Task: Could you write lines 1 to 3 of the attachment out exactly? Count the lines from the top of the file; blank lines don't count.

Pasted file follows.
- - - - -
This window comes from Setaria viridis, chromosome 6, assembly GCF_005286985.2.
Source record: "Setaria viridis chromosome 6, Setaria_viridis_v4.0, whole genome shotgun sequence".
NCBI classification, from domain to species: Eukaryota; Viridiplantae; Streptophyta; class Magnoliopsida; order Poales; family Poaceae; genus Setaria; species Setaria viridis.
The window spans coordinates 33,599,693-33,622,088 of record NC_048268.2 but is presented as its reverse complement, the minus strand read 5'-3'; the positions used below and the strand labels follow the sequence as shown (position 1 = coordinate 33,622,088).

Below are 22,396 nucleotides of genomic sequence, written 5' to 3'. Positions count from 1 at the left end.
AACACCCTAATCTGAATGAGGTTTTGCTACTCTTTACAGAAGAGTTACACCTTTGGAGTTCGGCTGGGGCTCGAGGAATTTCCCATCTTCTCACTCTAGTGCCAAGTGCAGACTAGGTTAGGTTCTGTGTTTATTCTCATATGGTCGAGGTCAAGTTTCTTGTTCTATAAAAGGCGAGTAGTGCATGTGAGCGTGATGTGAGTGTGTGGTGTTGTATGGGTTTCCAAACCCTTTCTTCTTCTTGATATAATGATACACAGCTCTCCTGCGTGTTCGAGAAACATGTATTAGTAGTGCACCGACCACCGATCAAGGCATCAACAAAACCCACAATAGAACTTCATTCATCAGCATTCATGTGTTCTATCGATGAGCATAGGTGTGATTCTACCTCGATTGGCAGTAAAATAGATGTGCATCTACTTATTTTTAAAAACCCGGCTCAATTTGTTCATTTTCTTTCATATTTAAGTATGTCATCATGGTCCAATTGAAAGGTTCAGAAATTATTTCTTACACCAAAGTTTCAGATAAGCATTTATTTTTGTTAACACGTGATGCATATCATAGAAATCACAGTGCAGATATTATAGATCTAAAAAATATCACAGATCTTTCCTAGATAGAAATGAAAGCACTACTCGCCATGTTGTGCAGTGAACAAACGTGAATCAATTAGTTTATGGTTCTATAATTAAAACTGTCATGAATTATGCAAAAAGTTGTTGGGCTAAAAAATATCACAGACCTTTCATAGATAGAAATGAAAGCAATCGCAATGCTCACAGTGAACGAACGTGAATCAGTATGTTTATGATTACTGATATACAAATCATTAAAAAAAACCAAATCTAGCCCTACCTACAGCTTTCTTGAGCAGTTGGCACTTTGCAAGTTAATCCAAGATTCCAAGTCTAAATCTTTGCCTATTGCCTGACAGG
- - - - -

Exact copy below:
This window comes from Setaria viridis, chromosome 6, assembly GCF_005286985.2.
Source record: "Setaria viridis chromosome 6, Setaria_viridis_v4.0, whole genome shotgun sequence".
NCBI classification, from domain to species: Eukaryota; Viridiplantae; Streptophyta; class Magnoliopsida; order Poales; family Poaceae; genus Setaria; species Setaria viridis.